The SNVs located in the coding region were calculated and analyzed. Based on the functional alterations of the triplet codes, the SNVs were divided into three groups: synonymous mutation, non-synonymous mutation and stop codon mutation (referring to a stop codon mutates into a codon that encodes an amino acid, or an amino acid-encoding codon mutates into a stop codon). It was found that there were 33,786–38,475 and 14,951–18,311 SNVs in the synonymous group and non-synonymous group, accounted for 67.6–69.5% and 30.3–32.2% of the total SNVs numbers, respectively. Also, 116–149 SNVs, less than 0.3% of the total, were in stop codon mutation group (Table 3).
Based on breadth alteration of the open reading frames (ORFs) attributed to the insertion or deletion of the sequence fragments, the InDels in coding region were divided into four groups: non-frame shift insertion, frameshift insertion, non-frame shift deletion, and frameshift deletion. There were 17–40 InDels in the H. pylori clinical and type strains, comprising 2–9 non-frame shift insertions, 4–15 frameshift insertions, 4–13 non-frame shift deletions and 2–8 frameshift deletions (Table 3).
Fragments of seven house-keeping genes and one virulence-associated gene of each H. pylori strain were extracted and recombined. Among the 3,850 nucleotides, 1,250 were polymorphic and were used for phylogenetic analyses. Maximum likelihood unrooted tree diagram by MLST (Figure 1) showed that a total of 81 isolates were assigned into four groups: Asia, Oceania, Europe, and Africa group. Based on the molecular evolutionary relationship, all these isolates are defined by geography position and existing population.
H. pylori strain with defined Subpopulations hspEAsia, hpAsia 2, hspMario and hspAmerind were classified into Asia group. There were 18 strains that isolated from Beijing, Chongqing, Guangzhou, Hangzhou, Heilongjiang, Hubei, Shijiazhuang, Xi’an and Zhejiang of China, and two strains from Japan without a definition of structure population or subpopulation, which were assigned into Asia group. However, there were two strains isolated from Malaysia and Cambodia, which were identified as hpEurope. Another hpEurope strain from Sweden was located on a small branch next to the centric node in the Asia group.
A majority of isolates from Australia and New Zealand were assigned into Oceania group, an hpEurope population cluster. Interestingly, five Tibetan isolates were also classified in this cluster; H. pylori XZCB-K002 from a Han in Tibet and XZCB-K038 from a Tibetan were clustered in one branch with a Russian strain y1, regardless of race. XZCB-W009, XZCB-K00901, and XZCB-K00902 that from the same patient were clustered in one branch next to an Australian isolate NCTC 11637. Nearly all strains from Continental Europe with the definition of hpEurope were assigned into Europe group. All African strains were assigned in Africa group, which located in the farthest end from the centric node, but with one Italian strain be194.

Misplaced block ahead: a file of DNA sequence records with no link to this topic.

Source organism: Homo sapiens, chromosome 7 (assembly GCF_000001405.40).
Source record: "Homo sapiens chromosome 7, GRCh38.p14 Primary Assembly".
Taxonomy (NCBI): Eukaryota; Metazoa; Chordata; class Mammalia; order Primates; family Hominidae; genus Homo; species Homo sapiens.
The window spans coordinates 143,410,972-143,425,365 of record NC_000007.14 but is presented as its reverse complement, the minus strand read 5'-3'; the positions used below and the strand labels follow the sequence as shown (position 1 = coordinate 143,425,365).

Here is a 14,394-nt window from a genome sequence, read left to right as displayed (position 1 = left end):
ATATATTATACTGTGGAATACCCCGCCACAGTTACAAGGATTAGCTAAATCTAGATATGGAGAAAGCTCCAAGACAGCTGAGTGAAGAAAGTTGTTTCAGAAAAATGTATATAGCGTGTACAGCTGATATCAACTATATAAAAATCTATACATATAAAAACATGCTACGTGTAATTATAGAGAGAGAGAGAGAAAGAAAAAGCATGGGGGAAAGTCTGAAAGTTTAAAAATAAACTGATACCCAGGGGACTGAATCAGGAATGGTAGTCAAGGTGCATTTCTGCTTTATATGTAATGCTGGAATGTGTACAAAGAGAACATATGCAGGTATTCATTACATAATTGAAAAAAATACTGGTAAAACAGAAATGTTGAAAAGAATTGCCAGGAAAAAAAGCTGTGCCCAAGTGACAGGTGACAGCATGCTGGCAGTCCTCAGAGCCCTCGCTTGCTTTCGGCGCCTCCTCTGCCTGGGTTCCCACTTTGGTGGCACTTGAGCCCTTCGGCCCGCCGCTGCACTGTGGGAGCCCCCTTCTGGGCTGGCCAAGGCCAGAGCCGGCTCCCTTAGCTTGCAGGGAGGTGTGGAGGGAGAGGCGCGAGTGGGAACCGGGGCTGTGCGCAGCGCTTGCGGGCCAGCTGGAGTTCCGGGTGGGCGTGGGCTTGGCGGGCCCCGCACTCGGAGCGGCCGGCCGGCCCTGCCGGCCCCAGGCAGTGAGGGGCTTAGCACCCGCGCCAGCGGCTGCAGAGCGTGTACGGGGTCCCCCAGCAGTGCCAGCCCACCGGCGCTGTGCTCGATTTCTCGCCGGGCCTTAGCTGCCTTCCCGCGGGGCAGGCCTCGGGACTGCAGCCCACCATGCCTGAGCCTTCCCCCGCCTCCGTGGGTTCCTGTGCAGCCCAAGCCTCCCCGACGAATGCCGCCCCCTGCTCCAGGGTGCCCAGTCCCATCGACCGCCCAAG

The maximum likelihood tree for the cagA gene was shown in Figure 2. XZCB-W009, XZCB-K00901, and XZCB-K00902 isolated from the same patient were assigned in one cluster with strain 26695, XZCB-K002 and XZCB-K038 were clustered into another.
The EPIYA motifs in the C-terminal region of CagA protein, encoded by the cagA gene, were classified as Western type CagA-ABC (data not shown).
Electron microscopy of H. pylori
H. pylori SS1, XZCB-W009 and XZCB-K00901, were stained by negative staining and observed under TEM. The bacteria showed 2–6 flagella at one terminal of the body. The flagella of two clinical isolates were richer than SS1, and no significant differences were observed among XZCB-W009 and XZCB-K00901 (Figure 3).
In this study, we analyzed the genome sequences of five H. pylori clinical strains isolated from three patients with gastric diseases in Tibet. Gene loci of SNVs and InDels were detected and identified in the genome of Tibetan strains by comparing to reference genome of H. pylori 26695. Based on the viewpoint of molecular genetic evolution, it is interesting finding that in our analysis with MLST, all five Tibetan strains presented more intimate with strains isolated from Australia and New Zealand and were quite different from other prevailing strains in other parts of China. Although Tibetan strains were assigned into the Oceania group and showed hpEurope ancestry, other Chinese strains were grouped as hspEAsia. This is the first study to explore the population structure of H. pylori strains epidemic in Tibet of China.
In previous reports, it is shown that according to the MLST analyze, Subpopulations of hspEAsia, hpAsia 2, hspMario and hspAmerind were assigned in the Asia group (27,28). Similarly, subpopulations of hpNEAfrica, hspWAfrica, and hspSAfrica were in the Africa group. In our study, the hpEurope population was split into the Oceania and Europe group. It is noteworthy that five H. pylori strains from Tibet were all in the Oceania group and defined as hpEurope. However, a previous Tibetan strain XZ274 isolated from a patient with gastric cancer presented a close relationship with strains isolated from southwest China (16,29).